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理事長からの挨拶( Message from the President)




青沼 智


The Japan Debate Association (JDA) was inaugurated in March 1986 with the aim of promoting debate activities and developing debate skills in Japan.

Debate is a competitive form of communication conducted according to specific rules, where two teams–the “Affirmative” and the “Negative”–oppose each other on an issue. The Affirmative team stands in favor of the proposition, called a “resolution”, and the negative team takes a stand against it, in one of several ways. Each side presents its own case based on research and analysis of the resolution, and advocates this stand throughout the debate by responding to and refuting their opponents’ arguments.

The primary purpose of debate is to persuade a third party, that is, the debate judge and/or the audience. Debate is a very effective tool for making decisions in the various situations we face daily in society. It is, therefore, used in education and training programs to develop essential abilities, such as researching and analyzing specific issues, thinking critically, logically and rhetorically, conducting reasoned discourse, and making informed decisions.

As Japan works to maintain and increase its role in the international arena, it is called upon to make choices which negotiates between its own priorities as a nation and those of the rest in the world, and to advocate the validity and reasonableness of these choices in a persuasive manner. Equally important, within the Japanese society it will become more and more necessary to identify unequivocally where disagreements lie, and to work out constructive solutions which take a number of different opinions and standpoints respectfully into account. We take this as the special requirements of today’s diverse society, where argumentation and debate promote, rather than preclude, harmonious and just results.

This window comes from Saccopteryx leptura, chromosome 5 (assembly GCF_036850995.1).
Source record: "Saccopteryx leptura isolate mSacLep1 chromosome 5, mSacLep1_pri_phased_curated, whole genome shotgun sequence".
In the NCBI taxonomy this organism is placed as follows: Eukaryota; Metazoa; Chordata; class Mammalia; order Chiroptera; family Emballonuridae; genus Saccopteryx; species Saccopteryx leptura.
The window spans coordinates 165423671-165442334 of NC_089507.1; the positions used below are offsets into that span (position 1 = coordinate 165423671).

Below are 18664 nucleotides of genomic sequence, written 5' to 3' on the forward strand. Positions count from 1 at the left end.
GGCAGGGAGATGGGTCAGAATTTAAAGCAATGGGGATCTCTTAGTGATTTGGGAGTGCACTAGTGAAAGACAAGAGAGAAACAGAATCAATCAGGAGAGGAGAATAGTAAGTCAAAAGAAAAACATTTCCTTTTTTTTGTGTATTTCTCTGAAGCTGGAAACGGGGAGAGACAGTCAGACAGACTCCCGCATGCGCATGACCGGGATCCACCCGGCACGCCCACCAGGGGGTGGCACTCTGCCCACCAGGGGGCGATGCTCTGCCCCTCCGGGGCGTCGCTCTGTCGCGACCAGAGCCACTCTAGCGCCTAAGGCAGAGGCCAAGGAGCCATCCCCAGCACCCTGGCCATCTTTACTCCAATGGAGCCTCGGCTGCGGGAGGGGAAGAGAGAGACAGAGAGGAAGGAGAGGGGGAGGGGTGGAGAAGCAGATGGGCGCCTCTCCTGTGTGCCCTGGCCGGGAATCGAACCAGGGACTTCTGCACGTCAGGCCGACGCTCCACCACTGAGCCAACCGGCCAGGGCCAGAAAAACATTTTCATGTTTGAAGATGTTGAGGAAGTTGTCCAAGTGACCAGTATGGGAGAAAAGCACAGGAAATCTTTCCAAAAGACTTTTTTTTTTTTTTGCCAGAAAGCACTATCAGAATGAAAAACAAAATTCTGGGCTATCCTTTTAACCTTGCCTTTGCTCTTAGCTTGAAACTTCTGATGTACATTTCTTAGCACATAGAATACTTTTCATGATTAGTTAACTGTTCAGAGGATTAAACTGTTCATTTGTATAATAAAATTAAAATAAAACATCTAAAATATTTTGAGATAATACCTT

In a country where the powers that be take “tacit understanding” as their preferred form of communication, debate tends to be devalued and discouraged. Informed by the radical democratic tradition, the need for debate in Japanese society and education has been advocated more often than not. However, what might be called a debate tradition has not necessarily taken firm root in the country’s civil society. It is the task of debaters, judges, and aspiring practitioners of debate throughout Japan to collaborate in order to promote sound debate activities. As the country’s premier debate organization, we are determined to further assist anyone who loves and practices sound debate.

Satoru Aonuma

February, 2021